By Dennis Abrams | @DennisAbrams2
Are Books ‘Just for Bright People’?At the Philippines’ SunStar, Tyrone Velez writes an opinion piece on the literary life of his country.
Despite the fact that the National Commission on Culture and Arts (NCCA) named April National Literary Month, he writes, “There’s a saying that goes that to know a nation one must look at its books, and I’m afraid we are a country enmeshed in entertainment and feel-good books.”
“There’s no art for art’s sake, literature must be lived and breathed.”Tyrone Velez
Asserting that in the Philippines, bestseller lists are made up of “showbiz people writing books of one-liner jokes and anecdotes, Wattpad romance, sugar-coated inspirational books, and trendy fantasy sci-fi dystopia,” Velez suggests the trend can be attributed to an “anti-intellectualism that seems to abound nowadays.”
It’s acceptable “to be ‘bogo,’” he writes, meaning rough and street-smart rather than pursuing bookish intelligence. “Just look at our president who barely passed college, yet gets the job done.
Velez warns that this ignores how valuable reading is. It implies that books are “just for bright people,” which, he notes, is proven false by Philippine history itself, filled with heroes inspired by the books they read.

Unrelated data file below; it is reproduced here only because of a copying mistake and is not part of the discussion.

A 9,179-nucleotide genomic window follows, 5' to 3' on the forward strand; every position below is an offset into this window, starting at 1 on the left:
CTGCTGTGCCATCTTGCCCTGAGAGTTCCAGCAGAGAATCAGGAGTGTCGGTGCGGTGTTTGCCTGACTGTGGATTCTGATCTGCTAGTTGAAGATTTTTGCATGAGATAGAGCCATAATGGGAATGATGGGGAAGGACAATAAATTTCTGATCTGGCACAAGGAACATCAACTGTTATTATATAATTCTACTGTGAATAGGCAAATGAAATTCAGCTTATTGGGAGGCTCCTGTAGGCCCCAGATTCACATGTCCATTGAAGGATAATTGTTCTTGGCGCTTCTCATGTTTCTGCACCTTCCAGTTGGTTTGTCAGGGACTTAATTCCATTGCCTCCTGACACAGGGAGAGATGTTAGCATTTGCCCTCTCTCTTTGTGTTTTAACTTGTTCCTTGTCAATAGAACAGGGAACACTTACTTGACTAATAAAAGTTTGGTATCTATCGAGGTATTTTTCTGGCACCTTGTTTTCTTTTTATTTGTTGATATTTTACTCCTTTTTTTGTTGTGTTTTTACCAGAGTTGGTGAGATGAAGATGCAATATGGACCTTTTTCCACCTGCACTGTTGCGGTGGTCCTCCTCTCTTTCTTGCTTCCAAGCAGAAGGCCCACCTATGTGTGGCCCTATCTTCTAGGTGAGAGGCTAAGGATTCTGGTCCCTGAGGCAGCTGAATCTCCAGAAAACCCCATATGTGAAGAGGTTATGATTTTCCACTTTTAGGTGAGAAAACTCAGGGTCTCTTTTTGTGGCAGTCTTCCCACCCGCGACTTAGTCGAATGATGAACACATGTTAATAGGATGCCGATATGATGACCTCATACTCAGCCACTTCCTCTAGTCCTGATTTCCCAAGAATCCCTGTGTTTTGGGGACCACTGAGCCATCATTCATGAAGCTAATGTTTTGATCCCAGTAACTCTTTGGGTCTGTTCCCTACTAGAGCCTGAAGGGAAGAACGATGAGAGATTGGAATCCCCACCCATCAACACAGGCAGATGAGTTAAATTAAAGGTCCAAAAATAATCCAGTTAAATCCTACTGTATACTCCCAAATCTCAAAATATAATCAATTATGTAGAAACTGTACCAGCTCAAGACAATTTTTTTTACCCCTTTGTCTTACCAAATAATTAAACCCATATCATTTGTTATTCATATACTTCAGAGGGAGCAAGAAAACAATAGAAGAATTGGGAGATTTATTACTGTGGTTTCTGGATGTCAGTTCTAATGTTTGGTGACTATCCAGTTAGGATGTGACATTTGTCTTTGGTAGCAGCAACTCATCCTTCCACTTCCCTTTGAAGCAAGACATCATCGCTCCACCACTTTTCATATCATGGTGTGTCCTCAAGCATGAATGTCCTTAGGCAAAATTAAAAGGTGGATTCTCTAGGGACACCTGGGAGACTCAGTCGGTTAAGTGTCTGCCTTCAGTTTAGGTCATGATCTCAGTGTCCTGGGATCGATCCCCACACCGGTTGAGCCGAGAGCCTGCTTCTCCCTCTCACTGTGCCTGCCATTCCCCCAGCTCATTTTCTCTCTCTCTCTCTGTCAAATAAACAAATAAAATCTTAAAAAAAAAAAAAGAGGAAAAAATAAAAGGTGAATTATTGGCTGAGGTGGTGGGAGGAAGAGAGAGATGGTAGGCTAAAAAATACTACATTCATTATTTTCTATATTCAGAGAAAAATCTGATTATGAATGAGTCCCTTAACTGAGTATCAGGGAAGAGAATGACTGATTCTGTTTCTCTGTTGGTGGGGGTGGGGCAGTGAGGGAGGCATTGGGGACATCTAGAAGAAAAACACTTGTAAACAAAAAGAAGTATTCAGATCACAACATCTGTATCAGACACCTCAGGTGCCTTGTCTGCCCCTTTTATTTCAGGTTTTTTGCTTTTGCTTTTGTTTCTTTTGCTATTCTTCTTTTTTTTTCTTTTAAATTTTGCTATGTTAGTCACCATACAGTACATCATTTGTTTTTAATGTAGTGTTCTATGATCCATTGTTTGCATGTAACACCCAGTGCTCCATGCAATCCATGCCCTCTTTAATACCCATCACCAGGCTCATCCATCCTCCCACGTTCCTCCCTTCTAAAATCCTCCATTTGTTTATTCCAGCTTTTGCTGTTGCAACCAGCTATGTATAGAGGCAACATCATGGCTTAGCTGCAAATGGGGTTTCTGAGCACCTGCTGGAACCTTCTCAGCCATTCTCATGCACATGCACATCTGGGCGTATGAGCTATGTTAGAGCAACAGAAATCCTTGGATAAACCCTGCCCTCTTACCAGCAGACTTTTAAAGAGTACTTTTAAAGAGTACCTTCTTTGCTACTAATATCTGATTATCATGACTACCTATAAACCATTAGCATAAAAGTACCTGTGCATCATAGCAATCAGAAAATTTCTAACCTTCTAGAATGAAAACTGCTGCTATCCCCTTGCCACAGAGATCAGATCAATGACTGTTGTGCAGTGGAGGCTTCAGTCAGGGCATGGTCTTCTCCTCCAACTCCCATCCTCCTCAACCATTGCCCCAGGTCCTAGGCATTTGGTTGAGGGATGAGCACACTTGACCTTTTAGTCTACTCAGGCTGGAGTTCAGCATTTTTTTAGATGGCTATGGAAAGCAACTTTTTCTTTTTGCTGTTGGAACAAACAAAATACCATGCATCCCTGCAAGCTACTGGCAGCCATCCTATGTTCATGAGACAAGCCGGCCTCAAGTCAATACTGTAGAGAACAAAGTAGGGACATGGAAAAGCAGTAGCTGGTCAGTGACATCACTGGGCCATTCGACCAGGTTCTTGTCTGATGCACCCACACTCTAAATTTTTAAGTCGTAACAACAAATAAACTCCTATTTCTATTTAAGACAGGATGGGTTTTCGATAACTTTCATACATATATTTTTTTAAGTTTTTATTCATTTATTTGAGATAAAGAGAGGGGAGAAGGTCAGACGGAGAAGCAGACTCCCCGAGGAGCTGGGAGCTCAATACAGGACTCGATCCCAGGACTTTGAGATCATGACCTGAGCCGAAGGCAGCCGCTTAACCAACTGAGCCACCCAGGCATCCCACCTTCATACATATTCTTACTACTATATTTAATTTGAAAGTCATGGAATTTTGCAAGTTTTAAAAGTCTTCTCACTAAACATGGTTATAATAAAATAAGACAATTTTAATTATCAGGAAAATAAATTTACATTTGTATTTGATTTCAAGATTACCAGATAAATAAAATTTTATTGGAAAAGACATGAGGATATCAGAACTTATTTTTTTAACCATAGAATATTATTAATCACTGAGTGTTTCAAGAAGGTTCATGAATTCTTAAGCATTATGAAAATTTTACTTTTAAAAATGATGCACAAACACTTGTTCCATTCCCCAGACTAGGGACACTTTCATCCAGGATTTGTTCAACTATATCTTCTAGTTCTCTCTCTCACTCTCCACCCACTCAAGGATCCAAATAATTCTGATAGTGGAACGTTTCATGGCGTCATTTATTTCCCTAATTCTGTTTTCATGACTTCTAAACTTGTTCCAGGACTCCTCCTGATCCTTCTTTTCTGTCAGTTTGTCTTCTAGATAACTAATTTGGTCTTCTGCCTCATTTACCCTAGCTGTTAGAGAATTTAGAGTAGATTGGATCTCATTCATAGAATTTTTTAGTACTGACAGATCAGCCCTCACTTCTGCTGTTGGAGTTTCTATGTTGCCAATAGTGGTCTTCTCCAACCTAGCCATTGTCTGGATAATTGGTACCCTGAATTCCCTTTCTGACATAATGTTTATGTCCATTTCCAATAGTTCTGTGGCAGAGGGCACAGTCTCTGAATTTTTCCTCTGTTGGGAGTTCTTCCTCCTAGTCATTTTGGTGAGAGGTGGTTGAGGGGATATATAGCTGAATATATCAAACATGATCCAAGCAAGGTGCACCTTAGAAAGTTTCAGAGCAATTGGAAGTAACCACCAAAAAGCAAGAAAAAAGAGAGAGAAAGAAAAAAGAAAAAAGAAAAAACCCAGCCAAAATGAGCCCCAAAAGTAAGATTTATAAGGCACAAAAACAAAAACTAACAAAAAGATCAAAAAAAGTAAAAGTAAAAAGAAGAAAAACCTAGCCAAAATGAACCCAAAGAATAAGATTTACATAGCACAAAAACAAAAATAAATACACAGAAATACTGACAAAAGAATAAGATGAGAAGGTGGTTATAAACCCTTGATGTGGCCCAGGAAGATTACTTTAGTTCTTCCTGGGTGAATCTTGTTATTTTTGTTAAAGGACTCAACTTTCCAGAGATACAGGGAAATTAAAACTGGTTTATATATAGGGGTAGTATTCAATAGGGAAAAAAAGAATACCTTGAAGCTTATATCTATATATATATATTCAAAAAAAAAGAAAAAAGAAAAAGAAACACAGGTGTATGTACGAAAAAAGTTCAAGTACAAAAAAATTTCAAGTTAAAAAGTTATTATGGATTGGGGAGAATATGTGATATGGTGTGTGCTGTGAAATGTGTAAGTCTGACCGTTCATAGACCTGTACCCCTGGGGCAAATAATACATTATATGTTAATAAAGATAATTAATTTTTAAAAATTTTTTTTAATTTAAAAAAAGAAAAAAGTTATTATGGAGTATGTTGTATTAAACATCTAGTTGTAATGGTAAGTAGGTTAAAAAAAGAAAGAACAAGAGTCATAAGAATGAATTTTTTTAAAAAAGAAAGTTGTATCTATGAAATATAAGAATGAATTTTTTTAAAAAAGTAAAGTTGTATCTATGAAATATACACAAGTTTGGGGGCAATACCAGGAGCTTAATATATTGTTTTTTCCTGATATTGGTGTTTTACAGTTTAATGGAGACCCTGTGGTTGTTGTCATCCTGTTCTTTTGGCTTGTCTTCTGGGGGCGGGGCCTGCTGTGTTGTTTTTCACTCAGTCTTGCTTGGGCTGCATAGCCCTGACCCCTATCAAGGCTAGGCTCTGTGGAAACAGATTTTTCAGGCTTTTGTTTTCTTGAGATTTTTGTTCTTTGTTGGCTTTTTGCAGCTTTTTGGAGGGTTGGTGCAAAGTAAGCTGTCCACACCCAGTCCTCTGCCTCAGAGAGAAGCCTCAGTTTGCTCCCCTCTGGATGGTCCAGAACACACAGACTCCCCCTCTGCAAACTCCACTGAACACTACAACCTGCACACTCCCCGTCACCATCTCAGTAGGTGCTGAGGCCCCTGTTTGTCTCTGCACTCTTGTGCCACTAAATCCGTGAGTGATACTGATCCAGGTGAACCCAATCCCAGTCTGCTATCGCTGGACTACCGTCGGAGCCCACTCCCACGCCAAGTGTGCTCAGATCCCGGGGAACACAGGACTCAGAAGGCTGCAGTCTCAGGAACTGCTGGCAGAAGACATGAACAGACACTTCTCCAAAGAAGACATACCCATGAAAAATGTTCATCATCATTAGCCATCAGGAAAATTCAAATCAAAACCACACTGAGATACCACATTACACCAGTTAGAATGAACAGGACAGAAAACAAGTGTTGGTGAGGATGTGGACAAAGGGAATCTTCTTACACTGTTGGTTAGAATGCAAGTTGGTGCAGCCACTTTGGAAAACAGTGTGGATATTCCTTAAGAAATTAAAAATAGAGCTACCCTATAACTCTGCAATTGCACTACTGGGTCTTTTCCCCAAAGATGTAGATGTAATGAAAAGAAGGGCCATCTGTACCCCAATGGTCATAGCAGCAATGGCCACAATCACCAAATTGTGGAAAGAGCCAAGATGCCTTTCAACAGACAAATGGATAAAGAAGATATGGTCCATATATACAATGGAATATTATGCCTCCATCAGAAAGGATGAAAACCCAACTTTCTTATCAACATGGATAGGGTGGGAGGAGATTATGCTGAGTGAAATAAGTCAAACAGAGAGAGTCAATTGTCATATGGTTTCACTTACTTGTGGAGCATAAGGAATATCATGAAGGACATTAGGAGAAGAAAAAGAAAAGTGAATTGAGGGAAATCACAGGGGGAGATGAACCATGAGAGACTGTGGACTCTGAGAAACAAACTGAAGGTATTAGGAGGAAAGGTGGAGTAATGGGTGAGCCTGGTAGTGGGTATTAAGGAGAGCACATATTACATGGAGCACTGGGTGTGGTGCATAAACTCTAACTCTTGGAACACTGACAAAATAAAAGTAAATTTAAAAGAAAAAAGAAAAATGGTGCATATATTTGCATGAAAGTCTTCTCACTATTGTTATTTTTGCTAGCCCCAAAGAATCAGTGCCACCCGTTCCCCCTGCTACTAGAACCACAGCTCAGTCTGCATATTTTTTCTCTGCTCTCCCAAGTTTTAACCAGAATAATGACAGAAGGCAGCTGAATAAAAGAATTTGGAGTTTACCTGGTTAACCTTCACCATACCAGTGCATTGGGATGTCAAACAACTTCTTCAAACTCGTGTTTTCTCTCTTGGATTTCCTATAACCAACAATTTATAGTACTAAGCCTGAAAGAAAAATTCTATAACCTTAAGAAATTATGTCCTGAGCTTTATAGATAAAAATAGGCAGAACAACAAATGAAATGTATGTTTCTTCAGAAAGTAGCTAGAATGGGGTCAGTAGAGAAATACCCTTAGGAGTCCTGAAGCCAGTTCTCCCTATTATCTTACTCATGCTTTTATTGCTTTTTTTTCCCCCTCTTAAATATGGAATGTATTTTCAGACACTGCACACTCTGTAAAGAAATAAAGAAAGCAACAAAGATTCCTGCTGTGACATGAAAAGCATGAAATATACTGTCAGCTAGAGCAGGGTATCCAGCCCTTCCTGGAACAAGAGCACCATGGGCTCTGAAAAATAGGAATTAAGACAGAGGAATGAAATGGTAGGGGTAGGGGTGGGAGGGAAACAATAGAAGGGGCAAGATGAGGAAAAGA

Velez proposes that several influences are behind what he sees as a population overtaken by popular culture.
“It may be the fault of schools that writing and reading is not passionately and creatively taught,” he writes, “and now K to 12 is reducing literature and Filipino subjects into senior high.
“It may [also] be the fault of book publishing in the country that’s miserable. A look at Wikipedia will show that the [time when] the Philippines produced many books was in 1996, 20 years ago, [when] when 1,500 books were published. Compare that to our ASEAN neighbors Vietnam and Indonesia, which produced 24,000 books in 2009.
“It may also be a fault,” he writes, “of literary institutions, writers, and again publishers whose mode of literature is defined by standards that are detached from the realities of Filipinos, the stories of the day-to-day struggle to survive, to go abroad, or to fight against injustice.
“There’s no art for art’s sake, literature must be lived and breathed.”
Tyrone Velez’ complete commentary at SunStar can be found here.